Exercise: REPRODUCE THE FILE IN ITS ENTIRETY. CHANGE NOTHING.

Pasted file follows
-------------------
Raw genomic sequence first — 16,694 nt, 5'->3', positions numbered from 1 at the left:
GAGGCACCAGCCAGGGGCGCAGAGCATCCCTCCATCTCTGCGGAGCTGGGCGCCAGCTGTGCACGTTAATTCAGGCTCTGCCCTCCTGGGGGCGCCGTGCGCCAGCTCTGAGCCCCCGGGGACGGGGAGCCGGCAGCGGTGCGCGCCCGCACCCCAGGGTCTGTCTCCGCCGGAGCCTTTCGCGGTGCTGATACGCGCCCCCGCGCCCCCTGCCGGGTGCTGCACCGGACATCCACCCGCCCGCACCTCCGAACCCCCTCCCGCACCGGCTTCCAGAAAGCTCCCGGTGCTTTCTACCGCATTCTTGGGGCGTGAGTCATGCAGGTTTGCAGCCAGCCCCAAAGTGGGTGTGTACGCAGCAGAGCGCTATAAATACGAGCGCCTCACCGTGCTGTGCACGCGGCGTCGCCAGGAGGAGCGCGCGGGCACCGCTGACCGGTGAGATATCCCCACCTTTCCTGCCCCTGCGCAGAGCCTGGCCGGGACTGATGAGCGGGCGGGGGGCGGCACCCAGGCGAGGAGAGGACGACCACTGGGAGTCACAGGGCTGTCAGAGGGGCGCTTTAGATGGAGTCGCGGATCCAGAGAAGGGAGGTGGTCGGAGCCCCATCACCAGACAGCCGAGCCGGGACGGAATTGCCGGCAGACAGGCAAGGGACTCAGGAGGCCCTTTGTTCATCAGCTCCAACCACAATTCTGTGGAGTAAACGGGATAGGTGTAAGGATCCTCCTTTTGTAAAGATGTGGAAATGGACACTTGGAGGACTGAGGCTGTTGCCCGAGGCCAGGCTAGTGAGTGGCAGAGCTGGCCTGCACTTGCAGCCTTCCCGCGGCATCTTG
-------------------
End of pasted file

Raw genomic sequence first — 16,694 nt, 5'->3', positions numbered from 1 at the left:
GAGGCACCAGCCAGGGGCGCAGAGCATCCCTCCATCTCTGCGGAGCTGGGCGCCAGCTGTGCACGTTAATTCAGGCTCTGCCCTCCTGGGGGCGCCGTGCGCCAGCTCTGAGCCCCCGGGGACGGGGAGCCGGCAGCGGTGCGCGCCCGCACCCCAGGGTCTGTCTCCGCCGGAGCCTTTCGCGGTGCTGATACGCGCCCCCGCGCCCCCTGCCGGGTGCTGCACCGGACATCCACCCGCCCGCACCTCCGAACCCCCTCCCGCACCGGCTTCCAGAAAGCTCCCGGTGCTTTCTACCGCATTCTTGGGGCGTGAGTCATGCAGGTTTGCAGCCAGCCCCAAAGTGGGTGTGTACGCAGCAGAGCGCTATAAATACGAGCGCCTCACCGTGCTGTGCACGCGGCGTCGCCAGGAGGAGCGCGCGGGCACCGCTGACCGGTGAGATATCCCCACCTTTCCTGCCCCTGCGCAGAGCCTGGCCGGGACTGATGAGCGGGCGGGGGGCGGCACCCAGGCGAGGAGAGGACGACCACTGGGAGTCACAGGGCTGTCAGAGGGGCGCTTTAGATGGAGTCGCGGATCCAGAGAAGGGAGGTGGTCGGAGCCCCATCACCAGACAGCCGAGCCGGGACGGAATTGCCGGCAGACAGGCAAGGGACTCAGGAGGCCCTTTGTTCATCAGCTCCAACCACAATTCTGTGGAGTAAACGGGATAGGTGTAAGGATCCTCCTTTTGTAAAGATGTGGAAATGGACACTTGGAGGACTGAGGCTGTTGCCCGAGGCCAGGCTAGTGAGTGGCAGAGCTGGCCTGCACTTGCAGCCTTCCCGCGGCATCTTG